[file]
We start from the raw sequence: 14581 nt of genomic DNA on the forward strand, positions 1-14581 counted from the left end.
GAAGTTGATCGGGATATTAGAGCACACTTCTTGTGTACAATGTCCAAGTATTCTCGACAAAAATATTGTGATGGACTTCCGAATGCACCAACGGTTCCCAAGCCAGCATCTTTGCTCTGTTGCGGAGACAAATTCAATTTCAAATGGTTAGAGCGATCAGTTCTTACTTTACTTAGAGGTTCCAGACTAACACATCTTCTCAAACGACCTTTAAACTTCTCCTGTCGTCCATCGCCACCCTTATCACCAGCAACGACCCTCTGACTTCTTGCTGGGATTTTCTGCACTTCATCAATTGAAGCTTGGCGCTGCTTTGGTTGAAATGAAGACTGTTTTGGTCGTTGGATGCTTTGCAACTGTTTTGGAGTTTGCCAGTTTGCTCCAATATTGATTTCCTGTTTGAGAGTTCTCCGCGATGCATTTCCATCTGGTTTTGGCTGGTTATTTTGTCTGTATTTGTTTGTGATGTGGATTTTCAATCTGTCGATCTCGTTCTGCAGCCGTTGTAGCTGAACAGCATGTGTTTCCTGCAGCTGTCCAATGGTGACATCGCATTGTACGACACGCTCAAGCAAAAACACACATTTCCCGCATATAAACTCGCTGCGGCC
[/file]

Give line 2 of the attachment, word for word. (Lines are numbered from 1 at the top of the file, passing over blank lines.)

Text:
GAAGTTGATCGGGATATTAGAGCACACTTCTTGTGTACAATGTCCAAGTATTCTCGACAAAAATATTGTGATGGACTTCCGAATGCACCAACGGTTCCCAAGCCAGCATCTTTGCTCTGTTGCGGAGACAAATTCAATTTCAAATGGTTAGAGCGATCAGTTCTTACTTTACTTAGAGGTTCCAGACTAACACATCTTCTCAAACGACCTTTAAACTTCTCCTGTCGTCCATCGCCACCCTTATCACCAGCAACGACCCTCTGACTTCTTGCTGGGATTTTCTGCACTTCATCAATTGAAGCTTGGCGCTGCTTTGGTTGAAATGAAGACTGTTTTGGTCGTTGGATGCTTTGCAACTGTTTTGGAGTTTGCCAGTTTGCTCCAATATTGATTTCCTGTTTGAGAGTTCTCCGCGATGCATTTCCATCTGGTTTTGGCTGGTTATTTTGTCTGTATTTGTTTGTGATGTGGATTTTCAATCTGTCGATCTCGTTCTGCAGCCGTTGTAGCTGAACAGCATGTGTTTCCTGCAGCTGTCCAATGGTGACATCGCATTGTACGACACGCTCAAGCAAAAACACACATTTCCCGCATATAAACTCGCTGCGGCC